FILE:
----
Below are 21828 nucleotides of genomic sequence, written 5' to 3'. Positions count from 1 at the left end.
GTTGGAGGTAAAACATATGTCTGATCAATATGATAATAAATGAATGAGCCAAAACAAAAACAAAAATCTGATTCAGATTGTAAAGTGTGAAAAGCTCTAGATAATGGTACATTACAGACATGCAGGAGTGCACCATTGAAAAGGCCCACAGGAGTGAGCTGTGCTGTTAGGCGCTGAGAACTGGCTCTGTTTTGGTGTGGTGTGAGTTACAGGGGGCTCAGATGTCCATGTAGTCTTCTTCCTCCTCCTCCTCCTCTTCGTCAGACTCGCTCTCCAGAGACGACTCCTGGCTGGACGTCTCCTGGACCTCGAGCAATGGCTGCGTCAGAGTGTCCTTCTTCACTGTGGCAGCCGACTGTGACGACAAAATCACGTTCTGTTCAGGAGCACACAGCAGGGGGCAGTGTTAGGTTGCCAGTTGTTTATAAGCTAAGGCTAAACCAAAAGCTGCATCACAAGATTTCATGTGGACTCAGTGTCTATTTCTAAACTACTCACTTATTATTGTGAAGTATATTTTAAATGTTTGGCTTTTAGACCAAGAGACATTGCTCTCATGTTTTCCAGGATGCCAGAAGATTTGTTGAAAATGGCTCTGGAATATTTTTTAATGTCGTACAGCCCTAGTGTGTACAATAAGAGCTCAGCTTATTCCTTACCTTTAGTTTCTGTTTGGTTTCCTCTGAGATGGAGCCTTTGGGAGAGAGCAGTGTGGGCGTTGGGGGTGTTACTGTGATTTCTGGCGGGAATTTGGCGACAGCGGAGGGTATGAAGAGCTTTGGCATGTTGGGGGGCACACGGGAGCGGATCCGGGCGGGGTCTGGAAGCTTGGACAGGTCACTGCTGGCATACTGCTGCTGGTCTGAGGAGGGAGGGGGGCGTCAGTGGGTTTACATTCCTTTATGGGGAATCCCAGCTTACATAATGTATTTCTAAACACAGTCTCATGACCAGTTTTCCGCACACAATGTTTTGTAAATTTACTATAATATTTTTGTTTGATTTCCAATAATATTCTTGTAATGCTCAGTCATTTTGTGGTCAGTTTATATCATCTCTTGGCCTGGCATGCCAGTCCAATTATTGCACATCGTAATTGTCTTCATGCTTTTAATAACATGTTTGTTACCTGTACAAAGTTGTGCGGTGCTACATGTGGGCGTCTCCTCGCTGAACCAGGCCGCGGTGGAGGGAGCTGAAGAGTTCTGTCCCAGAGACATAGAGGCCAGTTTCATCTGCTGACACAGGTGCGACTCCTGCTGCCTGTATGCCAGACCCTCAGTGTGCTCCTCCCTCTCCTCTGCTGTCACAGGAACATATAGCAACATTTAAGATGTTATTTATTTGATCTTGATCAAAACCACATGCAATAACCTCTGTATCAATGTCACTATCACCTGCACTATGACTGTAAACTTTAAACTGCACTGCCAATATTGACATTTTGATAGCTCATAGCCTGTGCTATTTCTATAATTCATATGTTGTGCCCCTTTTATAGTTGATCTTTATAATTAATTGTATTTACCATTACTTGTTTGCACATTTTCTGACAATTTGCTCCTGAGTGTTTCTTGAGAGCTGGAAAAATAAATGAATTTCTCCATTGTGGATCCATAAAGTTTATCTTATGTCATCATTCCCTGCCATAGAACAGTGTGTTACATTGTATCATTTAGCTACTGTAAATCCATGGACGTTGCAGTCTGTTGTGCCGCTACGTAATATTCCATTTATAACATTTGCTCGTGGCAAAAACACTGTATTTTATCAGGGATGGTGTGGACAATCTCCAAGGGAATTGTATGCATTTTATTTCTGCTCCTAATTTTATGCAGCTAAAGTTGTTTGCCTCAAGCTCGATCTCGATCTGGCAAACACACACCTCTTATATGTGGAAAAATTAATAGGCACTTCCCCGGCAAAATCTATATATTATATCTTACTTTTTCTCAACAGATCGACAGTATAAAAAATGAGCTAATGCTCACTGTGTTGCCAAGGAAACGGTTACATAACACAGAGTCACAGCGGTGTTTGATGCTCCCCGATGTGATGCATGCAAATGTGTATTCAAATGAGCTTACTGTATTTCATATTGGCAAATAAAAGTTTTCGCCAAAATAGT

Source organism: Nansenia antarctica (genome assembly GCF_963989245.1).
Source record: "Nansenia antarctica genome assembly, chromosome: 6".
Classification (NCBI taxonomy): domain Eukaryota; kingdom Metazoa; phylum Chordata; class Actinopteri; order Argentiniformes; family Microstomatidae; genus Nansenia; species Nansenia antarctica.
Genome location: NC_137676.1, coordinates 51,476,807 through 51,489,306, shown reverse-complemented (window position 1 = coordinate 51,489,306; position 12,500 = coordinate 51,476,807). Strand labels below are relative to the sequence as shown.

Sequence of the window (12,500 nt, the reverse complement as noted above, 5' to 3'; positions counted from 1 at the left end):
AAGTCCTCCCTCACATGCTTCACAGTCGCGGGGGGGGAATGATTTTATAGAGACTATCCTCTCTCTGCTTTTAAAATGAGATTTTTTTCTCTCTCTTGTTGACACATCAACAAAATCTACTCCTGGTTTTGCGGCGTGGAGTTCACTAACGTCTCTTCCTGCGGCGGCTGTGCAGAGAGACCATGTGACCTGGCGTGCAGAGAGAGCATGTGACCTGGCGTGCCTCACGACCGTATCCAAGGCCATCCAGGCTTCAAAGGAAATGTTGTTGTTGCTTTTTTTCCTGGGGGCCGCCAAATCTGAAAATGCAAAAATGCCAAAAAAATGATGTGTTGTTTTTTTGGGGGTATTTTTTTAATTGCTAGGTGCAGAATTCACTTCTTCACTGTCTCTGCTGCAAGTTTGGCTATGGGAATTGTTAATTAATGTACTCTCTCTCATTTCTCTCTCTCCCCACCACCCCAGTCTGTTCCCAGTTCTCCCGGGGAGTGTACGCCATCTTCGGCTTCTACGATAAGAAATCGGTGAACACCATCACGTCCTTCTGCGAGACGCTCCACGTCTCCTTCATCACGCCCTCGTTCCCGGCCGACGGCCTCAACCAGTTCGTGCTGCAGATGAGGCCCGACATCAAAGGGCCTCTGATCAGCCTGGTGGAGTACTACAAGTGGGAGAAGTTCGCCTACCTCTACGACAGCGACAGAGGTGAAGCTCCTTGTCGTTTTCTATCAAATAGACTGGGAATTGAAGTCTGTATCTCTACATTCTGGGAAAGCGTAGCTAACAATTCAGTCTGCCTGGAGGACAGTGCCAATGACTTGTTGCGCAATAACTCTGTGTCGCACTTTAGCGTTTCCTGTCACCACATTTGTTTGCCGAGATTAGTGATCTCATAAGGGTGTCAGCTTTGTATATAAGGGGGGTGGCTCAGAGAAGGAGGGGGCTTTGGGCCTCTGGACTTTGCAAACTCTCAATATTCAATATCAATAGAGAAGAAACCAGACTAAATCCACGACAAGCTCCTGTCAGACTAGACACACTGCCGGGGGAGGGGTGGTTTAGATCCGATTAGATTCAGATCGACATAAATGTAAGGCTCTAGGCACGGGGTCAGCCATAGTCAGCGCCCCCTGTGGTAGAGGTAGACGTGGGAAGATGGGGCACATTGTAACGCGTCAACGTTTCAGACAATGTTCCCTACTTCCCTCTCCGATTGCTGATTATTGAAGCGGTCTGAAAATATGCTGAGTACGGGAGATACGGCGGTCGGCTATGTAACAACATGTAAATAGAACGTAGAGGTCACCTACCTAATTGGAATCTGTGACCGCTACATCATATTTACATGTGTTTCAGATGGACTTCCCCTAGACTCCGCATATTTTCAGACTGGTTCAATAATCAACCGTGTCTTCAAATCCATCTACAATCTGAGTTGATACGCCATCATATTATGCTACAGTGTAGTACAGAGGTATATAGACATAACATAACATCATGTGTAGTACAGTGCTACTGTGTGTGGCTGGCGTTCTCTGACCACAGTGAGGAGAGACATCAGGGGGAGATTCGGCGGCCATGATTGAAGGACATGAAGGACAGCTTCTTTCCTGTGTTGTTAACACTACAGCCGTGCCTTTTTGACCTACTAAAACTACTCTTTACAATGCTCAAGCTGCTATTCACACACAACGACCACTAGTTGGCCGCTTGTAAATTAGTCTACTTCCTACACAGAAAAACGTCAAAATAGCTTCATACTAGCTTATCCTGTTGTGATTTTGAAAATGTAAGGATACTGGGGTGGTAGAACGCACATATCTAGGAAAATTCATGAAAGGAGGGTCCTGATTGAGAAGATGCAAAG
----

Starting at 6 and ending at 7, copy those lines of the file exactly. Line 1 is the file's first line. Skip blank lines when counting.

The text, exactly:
Genome location: NC_137676.1, coordinates 51,476,807 through 51,489,306, shown reverse-complemented (window position 1 = coordinate 51,489,306; position 12,500 = coordinate 51,476,807). Strand labels below are relative to the sequence as shown.

Sequence of the window (12,500 nt, the reverse complement as noted above, 5' to 3'; positions counted from 1 at the left end):